Campaigners against smacking ban say majority oppose move

Three-quarters of Scottish adults oppose a ban on smacking children, according to a new poll released after the Scottish Government confirmed it intends to outlaw the practice.

Picture: Rex/Shutterstock

With Scotland set to become the first country in the UK to make smacking illegal, a campaign against the ban is being prepared north of the Border.

A ComRes poll commissioned by the campaign group Be Reasonable Scotland showed 74 per cent of Scots did not believe smacking should be a criminal offence. Work on the campaign, which is supported by the Christian Institute and the Family Education Trust, has been taking place over the last few weeks.

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The findings of the poll of 1,010 people were released after the Scottish Government said it would ensure Green MSP John Finnie’s member’s bill advocating a smacking ban would gets through Holyrood.

Labour has also said it intends to support Mr Finnie’s bill, making its passage through parliament a ­formality.

Children’s Commissioners in Scotland and elsewhere in the UK back a ban. But the Be Reasonable campaign accused ministers of breaking its promise not criminalise ordinary parents for smacking children.

In April, the Scottish Government said it was opposed to physical punishment of children, but did not intend to bring forward legislation that “could potentially criminalise parents for lightly smacking their children”.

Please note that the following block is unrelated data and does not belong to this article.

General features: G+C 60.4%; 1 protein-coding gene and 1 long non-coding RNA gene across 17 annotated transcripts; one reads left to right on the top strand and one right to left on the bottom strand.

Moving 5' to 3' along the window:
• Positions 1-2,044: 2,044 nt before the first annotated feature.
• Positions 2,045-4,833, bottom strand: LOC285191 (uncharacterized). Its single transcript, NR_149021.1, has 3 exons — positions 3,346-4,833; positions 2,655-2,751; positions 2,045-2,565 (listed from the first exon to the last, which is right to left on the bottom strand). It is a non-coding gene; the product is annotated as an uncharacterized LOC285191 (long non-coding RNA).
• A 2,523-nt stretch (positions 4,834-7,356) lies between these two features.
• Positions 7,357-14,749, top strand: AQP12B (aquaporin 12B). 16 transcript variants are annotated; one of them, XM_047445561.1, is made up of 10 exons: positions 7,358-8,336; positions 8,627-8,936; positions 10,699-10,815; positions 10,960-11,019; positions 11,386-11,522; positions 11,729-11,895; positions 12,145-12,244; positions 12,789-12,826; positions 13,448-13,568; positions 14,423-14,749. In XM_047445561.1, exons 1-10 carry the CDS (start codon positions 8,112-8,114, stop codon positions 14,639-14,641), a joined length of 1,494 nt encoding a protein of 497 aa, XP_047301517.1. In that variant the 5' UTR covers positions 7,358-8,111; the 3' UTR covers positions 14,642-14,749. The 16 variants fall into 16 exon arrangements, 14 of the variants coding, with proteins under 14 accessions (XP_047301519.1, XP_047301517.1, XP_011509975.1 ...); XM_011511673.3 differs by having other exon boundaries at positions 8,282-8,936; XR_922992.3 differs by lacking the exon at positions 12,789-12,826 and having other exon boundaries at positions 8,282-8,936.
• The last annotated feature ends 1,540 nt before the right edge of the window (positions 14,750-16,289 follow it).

According to the ComRes survey, three-quarters of those surveyed believed parents, rather than the state, should decide on smacking.

Eight out of ten felt legislation would see police and social workers overwhelmed, and two-thirds thought it was sometimes necessary to smack a naughty child.

Those against a smacking ban believe existing laws are strong enough to punish those who assault children.

Be Reasonable Scotland said: “Criminalising parents for smacking their own children is a gross intrusion on family life by politicians who are totally out of touch with real people. It will overload police and social workers, making it even harder for them to find and help children who are being abused.”

It added: “It’s one thing to have an opinion about smacking. It’s another to criminalise those who parent differently from you.”

A Scottish Government spokesman said: “Mr Finnie’s proposals are not a Scottish Government bill, however, we will ensure the proposals become law.

“We believe physical punishment can have negative effects on children which can last long after the physical pain has died away.”